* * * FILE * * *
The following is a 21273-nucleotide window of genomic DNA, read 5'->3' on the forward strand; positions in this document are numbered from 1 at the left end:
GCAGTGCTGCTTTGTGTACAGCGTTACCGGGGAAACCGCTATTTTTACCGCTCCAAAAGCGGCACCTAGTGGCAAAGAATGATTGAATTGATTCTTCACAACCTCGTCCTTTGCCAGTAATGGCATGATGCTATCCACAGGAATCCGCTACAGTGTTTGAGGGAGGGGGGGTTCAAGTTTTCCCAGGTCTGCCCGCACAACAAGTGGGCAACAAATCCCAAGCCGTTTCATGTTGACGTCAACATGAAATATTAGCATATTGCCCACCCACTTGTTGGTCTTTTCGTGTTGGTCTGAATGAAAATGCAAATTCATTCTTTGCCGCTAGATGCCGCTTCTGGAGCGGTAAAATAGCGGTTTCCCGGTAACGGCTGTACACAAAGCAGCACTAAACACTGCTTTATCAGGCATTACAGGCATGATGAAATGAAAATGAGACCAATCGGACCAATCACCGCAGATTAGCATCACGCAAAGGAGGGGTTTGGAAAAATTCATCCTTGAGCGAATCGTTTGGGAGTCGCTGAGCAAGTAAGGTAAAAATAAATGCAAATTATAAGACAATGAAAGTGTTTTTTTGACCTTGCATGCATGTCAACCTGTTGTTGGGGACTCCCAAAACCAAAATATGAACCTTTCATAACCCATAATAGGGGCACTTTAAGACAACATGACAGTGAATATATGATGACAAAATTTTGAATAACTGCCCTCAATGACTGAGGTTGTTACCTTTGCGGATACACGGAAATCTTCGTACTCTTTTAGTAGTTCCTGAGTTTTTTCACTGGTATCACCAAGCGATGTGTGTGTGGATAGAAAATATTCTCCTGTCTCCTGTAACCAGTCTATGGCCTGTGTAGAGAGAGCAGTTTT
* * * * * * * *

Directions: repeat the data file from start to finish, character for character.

The following is a 21273-nucleotide window of genomic DNA, read 5'->3' on the forward strand; positions in this document are numbered from 1 at the left end:
GCAGTGCTGCTTTGTGTACAGCGTTACCGGGGAAACCGCTATTTTTACCGCTCCAAAAGCGGCACCTAGTGGCAAAGAATGATTGAATTGATTCTTCACAACCTCGTCCTTTGCCAGTAATGGCATGATGCTATCCACAGGAATCCGCTACAGTGTTTGAGGGAGGGGGGGTTCAAGTTTTCCCAGGTCTGCCCGCACAACAAGTGGGCAACAAATCCCAAGCCGTTTCATGTTGACGTCAACATGAAATATTAGCATATTGCCCACCCACTTGTTGGTCTTTTCGTGTTGGTCTGAATGAAAATGCAAATTCATTCTTTGCCGCTAGATGCCGCTTCTGGAGCGGTAAAATAGCGGTTTCCCGGTAACGGCTGTACACAAAGCAGCACTAAACACTGCTTTATCAGGCATTACAGGCATGATGAAATGAAAATGAGACCAATCGGACCAATCACCGCAGATTAGCATCACGCAAAGGAGGGGTTTGGAAAAATTCATCCTTGAGCGAATCGTTTGGGAGTCGCTGAGCAAGTAAGGTAAAAATAAATGCAAATTATAAGACAATGAAAGTGTTTTTTTGACCTTGCATGCATGTCAACCTGTTGTTGGGGACTCCCAAAACCAAAATATGAACCTTTCATAACCCATAATAGGGGCACTTTAAGACAACATGACAGTGAATATATGATGACAAAATTTTGAATAACTGCCCTCAATGACTGAGGTTGTTACCTTTGCGGATACACGGAAATCTTCGTACTCTTTTAGTAGTTCCTGAGTTTTTTCACTGGTATCACCAAGCGATGTGTGTGTGGATAGAAAATATTCTCCTGTCTCCTGTAACCAGTCTATGGCCTGTGTAGAGAGAGCAGTTTT